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Harvard scientists have launched the largest-ever research program into “solar geoengineering,” a controversial technique involving the injection of aerosols into the stratosphere with the goal of cooling the planet and reversing climate change.
Launched this weekend, Harvard’s Solar Geoengineering Research Program will investigate the safety of geoengineering as well as its environmental and political implications. Scientists specifically look into a technique of injecting specific particles into Earth’s upper atmosphere to create a barrier that reflects more sunlight away from the atmosphere.
“This would therefore offset some of the climate impacts from global warming by cooling down the global temperature of the earth,” said Elizabeth T. Burns, a research fellow at SEAS.
Its proponents tout solar geoengineering as a climate change mitigation tactic to supplement other remedies, which include reducing carbon dioxide emissions into the atmosphere. But the technology is not without its risks: the sulfate aerosols that would be used produce sulfuric acid, which could dangerously damage the ozone layer.
With the program’s launch, Harvard affiliates may now apply for grants and funding to pursue research in the field.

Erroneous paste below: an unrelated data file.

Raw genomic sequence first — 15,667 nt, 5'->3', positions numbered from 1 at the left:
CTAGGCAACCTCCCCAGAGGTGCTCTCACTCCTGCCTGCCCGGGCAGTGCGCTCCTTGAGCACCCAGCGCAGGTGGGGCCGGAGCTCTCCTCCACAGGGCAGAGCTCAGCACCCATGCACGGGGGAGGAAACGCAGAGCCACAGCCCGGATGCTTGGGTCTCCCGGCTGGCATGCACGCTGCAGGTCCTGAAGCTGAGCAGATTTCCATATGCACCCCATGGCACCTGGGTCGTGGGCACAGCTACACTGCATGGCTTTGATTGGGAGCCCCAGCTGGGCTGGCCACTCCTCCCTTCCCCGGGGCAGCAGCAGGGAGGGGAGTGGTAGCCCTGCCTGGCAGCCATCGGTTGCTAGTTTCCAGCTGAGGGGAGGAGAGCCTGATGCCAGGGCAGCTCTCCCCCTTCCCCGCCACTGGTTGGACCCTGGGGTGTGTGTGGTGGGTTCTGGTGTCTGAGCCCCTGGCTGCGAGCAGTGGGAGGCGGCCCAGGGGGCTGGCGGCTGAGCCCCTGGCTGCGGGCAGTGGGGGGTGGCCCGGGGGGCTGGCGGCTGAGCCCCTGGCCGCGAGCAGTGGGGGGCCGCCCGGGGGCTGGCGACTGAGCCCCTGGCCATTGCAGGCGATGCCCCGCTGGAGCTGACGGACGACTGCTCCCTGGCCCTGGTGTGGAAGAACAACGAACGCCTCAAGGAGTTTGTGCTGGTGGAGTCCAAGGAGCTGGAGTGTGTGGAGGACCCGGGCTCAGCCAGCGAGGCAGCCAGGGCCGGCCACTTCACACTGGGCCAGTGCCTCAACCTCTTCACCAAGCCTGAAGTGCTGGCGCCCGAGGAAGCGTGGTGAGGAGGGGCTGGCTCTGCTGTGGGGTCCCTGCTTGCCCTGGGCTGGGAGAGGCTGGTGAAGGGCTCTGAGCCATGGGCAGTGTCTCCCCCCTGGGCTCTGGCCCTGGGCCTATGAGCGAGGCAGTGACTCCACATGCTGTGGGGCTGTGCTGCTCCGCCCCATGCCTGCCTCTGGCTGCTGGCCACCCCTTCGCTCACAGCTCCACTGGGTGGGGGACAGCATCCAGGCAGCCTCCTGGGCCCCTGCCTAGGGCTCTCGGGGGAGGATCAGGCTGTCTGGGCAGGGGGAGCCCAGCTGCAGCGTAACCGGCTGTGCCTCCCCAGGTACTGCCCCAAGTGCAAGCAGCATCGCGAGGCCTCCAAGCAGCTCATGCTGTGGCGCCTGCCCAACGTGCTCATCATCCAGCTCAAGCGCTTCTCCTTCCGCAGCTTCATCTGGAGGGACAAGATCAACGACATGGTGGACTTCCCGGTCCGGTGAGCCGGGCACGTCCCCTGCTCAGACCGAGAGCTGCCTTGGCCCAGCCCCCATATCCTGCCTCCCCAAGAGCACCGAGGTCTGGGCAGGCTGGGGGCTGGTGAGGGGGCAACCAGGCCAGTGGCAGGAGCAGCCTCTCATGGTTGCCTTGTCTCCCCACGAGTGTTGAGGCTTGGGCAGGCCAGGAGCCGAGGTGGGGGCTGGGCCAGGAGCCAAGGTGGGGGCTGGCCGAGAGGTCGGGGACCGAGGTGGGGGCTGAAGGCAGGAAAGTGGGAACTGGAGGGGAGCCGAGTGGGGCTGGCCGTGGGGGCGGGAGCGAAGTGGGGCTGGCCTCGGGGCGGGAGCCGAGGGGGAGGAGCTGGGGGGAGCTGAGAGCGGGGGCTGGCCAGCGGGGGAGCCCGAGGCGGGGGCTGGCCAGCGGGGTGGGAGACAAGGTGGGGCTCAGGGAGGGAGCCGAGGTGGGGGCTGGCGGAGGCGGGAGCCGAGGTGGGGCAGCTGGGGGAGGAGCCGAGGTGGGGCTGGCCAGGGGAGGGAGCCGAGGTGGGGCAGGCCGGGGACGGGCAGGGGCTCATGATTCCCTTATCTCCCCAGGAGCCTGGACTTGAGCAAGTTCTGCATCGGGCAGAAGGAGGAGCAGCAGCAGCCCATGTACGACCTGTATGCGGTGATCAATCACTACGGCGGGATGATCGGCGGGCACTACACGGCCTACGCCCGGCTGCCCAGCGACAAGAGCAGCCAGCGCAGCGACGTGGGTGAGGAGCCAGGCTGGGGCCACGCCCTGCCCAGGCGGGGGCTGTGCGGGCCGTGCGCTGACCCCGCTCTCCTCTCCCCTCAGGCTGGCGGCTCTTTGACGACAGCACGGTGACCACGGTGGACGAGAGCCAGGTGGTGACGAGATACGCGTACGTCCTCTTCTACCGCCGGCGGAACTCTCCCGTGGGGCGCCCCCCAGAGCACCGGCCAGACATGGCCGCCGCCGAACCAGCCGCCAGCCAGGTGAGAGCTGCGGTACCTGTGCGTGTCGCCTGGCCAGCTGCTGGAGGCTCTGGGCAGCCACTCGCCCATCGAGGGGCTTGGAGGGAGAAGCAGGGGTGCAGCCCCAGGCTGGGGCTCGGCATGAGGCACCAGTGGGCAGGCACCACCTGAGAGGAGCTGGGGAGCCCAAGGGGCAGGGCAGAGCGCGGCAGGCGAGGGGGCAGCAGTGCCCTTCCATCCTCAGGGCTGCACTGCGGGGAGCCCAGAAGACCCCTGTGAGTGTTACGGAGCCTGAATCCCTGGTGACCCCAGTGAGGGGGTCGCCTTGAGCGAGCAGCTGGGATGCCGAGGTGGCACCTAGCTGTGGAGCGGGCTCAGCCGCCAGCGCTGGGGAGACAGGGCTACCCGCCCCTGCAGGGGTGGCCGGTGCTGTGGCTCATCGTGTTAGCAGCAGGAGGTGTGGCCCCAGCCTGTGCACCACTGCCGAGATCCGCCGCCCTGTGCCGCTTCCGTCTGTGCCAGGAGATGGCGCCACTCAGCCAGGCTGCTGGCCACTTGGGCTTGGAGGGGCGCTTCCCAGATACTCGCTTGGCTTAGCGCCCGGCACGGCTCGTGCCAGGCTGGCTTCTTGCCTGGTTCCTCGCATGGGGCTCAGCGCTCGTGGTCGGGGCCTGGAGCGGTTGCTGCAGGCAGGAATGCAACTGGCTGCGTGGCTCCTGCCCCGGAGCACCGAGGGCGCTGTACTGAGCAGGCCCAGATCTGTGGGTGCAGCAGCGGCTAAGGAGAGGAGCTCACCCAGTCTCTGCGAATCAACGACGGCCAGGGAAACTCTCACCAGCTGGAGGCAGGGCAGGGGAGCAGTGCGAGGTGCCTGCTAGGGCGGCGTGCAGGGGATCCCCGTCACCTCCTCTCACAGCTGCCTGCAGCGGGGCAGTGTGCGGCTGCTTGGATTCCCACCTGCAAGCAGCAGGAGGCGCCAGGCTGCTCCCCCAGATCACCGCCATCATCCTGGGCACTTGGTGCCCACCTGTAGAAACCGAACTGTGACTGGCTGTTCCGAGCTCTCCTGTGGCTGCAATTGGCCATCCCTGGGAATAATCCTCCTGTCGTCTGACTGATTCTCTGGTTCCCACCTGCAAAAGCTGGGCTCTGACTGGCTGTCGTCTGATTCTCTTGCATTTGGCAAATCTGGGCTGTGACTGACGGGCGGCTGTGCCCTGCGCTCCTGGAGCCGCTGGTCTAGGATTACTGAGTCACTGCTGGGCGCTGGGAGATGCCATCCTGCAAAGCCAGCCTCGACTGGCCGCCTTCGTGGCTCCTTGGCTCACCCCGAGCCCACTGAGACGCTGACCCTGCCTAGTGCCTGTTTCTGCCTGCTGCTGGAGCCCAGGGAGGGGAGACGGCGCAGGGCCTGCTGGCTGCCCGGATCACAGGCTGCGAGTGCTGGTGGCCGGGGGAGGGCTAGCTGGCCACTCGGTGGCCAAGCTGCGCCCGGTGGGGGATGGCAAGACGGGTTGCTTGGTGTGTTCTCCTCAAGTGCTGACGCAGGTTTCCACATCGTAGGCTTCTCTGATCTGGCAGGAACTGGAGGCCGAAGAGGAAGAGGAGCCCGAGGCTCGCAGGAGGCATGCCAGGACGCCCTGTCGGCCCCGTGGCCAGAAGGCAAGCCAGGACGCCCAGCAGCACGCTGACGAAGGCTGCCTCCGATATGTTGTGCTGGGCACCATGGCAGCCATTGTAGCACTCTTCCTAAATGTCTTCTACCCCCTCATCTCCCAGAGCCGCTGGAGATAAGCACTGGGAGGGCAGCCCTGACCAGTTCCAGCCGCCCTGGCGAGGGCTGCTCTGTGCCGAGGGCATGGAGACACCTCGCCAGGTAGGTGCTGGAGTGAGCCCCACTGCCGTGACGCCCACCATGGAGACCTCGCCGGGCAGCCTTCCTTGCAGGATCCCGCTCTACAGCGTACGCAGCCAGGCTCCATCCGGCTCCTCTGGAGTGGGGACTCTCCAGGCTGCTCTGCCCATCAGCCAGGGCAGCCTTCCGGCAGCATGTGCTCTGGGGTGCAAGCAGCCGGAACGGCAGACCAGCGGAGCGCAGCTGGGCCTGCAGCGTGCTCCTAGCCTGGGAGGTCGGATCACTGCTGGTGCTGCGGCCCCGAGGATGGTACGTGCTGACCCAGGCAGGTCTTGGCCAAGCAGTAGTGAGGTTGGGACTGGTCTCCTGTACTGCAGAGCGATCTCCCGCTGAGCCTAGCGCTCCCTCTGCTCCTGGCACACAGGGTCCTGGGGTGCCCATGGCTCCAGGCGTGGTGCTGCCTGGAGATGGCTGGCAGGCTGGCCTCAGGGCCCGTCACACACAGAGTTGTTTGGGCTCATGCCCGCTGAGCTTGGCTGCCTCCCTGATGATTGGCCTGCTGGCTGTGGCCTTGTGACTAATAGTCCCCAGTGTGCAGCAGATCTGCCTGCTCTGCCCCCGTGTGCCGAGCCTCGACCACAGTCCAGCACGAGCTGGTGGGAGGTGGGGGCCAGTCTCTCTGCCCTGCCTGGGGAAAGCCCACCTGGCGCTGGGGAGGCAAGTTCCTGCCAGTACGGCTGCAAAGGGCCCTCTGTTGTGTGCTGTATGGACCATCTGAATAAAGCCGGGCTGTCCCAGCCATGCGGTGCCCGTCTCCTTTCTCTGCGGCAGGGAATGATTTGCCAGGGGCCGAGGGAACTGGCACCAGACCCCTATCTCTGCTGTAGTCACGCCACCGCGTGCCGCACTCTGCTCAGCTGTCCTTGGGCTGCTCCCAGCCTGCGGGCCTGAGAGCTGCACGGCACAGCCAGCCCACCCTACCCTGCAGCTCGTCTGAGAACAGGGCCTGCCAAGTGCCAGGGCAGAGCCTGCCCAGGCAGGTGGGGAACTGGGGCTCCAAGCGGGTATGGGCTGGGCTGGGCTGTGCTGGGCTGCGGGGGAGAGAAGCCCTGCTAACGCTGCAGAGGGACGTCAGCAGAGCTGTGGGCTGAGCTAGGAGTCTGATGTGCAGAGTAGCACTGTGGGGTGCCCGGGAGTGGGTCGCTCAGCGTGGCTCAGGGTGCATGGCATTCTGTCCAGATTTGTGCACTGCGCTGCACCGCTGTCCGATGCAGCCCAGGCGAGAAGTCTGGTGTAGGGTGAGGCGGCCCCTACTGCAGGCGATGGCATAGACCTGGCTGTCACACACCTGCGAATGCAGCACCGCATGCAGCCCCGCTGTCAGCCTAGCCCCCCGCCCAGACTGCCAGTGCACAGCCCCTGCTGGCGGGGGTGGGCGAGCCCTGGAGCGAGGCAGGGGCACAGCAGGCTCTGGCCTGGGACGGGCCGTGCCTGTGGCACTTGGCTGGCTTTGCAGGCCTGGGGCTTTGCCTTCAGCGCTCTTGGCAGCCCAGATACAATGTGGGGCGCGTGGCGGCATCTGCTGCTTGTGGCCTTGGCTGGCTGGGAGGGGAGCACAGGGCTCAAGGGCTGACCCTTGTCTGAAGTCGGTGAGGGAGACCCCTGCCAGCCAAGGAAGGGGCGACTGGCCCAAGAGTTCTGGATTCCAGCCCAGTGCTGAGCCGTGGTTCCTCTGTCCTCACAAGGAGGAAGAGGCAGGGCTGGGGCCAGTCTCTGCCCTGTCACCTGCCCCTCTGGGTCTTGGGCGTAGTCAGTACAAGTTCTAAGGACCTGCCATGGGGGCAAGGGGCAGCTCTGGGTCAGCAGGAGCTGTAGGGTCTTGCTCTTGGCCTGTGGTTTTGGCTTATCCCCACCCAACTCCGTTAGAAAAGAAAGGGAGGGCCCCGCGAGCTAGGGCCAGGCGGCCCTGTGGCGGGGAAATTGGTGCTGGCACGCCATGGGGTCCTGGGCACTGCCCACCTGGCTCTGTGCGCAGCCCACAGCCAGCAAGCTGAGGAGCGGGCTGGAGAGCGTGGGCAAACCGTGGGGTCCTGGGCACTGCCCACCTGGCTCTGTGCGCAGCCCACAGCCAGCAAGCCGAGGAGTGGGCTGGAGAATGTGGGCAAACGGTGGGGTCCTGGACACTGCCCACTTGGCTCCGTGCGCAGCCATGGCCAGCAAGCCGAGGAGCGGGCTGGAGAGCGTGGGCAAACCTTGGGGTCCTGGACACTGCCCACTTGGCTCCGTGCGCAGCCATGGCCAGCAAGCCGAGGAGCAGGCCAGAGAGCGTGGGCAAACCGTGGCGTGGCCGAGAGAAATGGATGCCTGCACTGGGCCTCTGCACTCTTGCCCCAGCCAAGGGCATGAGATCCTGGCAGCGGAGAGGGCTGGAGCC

Environmental Science and Public Policy lecturer Gernot Wagner '02, who co-directs the project, said the researchers aim to gather evidence showing the benefits of solar geoengineering. Wagner also said he wants solar geoengineering to be taken seriously as an additional strategy to mitigate climate change, which scientists say may pose serious threats to life on Earth.
David Keith, an Applied Physics professor who also co-directs the program, said he ultimately hopes to create a blueprint that estimates how the technology could be managed, financed, and governed based on its potential risks and environmental impact.
The initiative will be housed under Harvard’s Center for the Environment, and will have an advisory committee with affiliates from the Center for Environment, the School of Engineering and Applied Sciences, and the Kennedy School, according to Burns.
Keith added that the program has to date raised $7.3 million, but hopes to eventually grow this sum to $20 million. Non-profit organizations including The William and Flora Hewlett Foundation, the Open Philanthropy Project, and the Alfred P. Sloan Foundation have donated to the project, he said.
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